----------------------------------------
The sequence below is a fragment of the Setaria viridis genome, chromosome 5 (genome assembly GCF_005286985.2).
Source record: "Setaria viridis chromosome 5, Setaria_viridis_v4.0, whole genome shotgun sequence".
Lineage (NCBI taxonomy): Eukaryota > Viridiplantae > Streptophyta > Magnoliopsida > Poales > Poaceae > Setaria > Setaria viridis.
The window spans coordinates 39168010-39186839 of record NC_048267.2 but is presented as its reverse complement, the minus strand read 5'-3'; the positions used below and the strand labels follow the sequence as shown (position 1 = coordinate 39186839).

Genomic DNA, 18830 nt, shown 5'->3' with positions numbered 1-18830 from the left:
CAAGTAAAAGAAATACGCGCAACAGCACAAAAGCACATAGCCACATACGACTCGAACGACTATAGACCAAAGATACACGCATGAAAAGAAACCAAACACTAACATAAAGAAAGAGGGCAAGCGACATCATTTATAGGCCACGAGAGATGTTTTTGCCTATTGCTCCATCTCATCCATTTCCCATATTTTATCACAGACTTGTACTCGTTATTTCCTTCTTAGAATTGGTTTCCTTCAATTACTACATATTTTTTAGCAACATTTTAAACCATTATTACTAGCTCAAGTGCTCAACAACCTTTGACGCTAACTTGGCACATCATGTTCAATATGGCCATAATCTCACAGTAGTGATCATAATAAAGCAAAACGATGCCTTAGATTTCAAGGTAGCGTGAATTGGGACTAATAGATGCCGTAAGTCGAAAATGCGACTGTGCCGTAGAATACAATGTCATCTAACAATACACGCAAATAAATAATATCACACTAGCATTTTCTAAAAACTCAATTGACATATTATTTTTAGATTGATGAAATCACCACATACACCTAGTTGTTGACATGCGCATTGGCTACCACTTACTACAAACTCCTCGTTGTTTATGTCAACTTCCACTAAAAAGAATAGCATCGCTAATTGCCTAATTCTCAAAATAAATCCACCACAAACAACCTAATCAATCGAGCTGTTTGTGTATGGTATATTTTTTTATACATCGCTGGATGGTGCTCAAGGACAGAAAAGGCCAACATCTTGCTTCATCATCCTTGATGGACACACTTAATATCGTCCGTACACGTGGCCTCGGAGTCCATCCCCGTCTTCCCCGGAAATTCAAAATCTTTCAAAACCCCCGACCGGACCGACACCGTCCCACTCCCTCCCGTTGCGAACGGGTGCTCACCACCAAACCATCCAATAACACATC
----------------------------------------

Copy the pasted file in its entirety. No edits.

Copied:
The sequence below is a fragment of the Setaria viridis genome, chromosome 5 (genome assembly GCF_005286985.2).
Source record: "Setaria viridis chromosome 5, Setaria_viridis_v4.0, whole genome shotgun sequence".
Lineage (NCBI taxonomy): Eukaryota > Viridiplantae > Streptophyta > Magnoliopsida > Poales > Poaceae > Setaria > Setaria viridis.
The window spans coordinates 39168010-39186839 of record NC_048267.2 but is presented as its reverse complement, the minus strand read 5'-3'; the positions used below and the strand labels follow the sequence as shown (position 1 = coordinate 39186839).

Genomic DNA, 18830 nt, shown 5'->3' with positions numbered 1-18830 from the left:
CAAGTAAAAGAAATACGCGCAACAGCACAAAAGCACATAGCCACATACGACTCGAACGACTATAGACCAAAGATACACGCATGAAAAGAAACCAAACACTAACATAAAGAAAGAGGGCAAGCGACATCATTTATAGGCCACGAGAGATGTTTTTGCCTATTGCTCCATCTCATCCATTTCCCATATTTTATCACAGACTTGTACTCGTTATTTCCTTCTTAGAATTGGTTTCCTTCAATTACTACATATTTTTTAGCAACATTTTAAACCATTATTACTAGCTCAAGTGCTCAACAACCTTTGACGCTAACTTGGCACATCATGTTCAATATGGCCATAATCTCACAGTAGTGATCATAATAAAGCAAAACGATGCCTTAGATTTCAAGGTAGCGTGAATTGGGACTAATAGATGCCGTAAGTCGAAAATGCGACTGTGCCGTAGAATACAATGTCATCTAACAATACACGCAAATAAATAATATCACACTAGCATTTTCTAAAAACTCAATTGACATATTATTTTTAGATTGATGAAATCACCACATACACCTAGTTGTTGACATGCGCATTGGCTACCACTTACTACAAACTCCTCGTTGTTTATGTCAACTTCCACTAAAAAGAATAGCATCGCTAATTGCCTAATTCTCAAAATAAATCCACCACAAACAACCTAATCAATCGAGCTGTTTGTGTATGGTATATTTTTTTATACATCGCTGGATGGTGCTCAAGGACAGAAAAGGCCAACATCTTGCTTCATCATCCTTGATGGACACACTTAATATCGTCCGTACACGTGGCCTCGGAGTCCATCCCCGTCTTCCCCGGAAATTCAAAATCTTTCAAAACCCCCGACCGGACCGACACCGTCCCACTCCCTCCCGTTGCGAACGGGTGCTCACCACCAAACCATCCAATAACACATC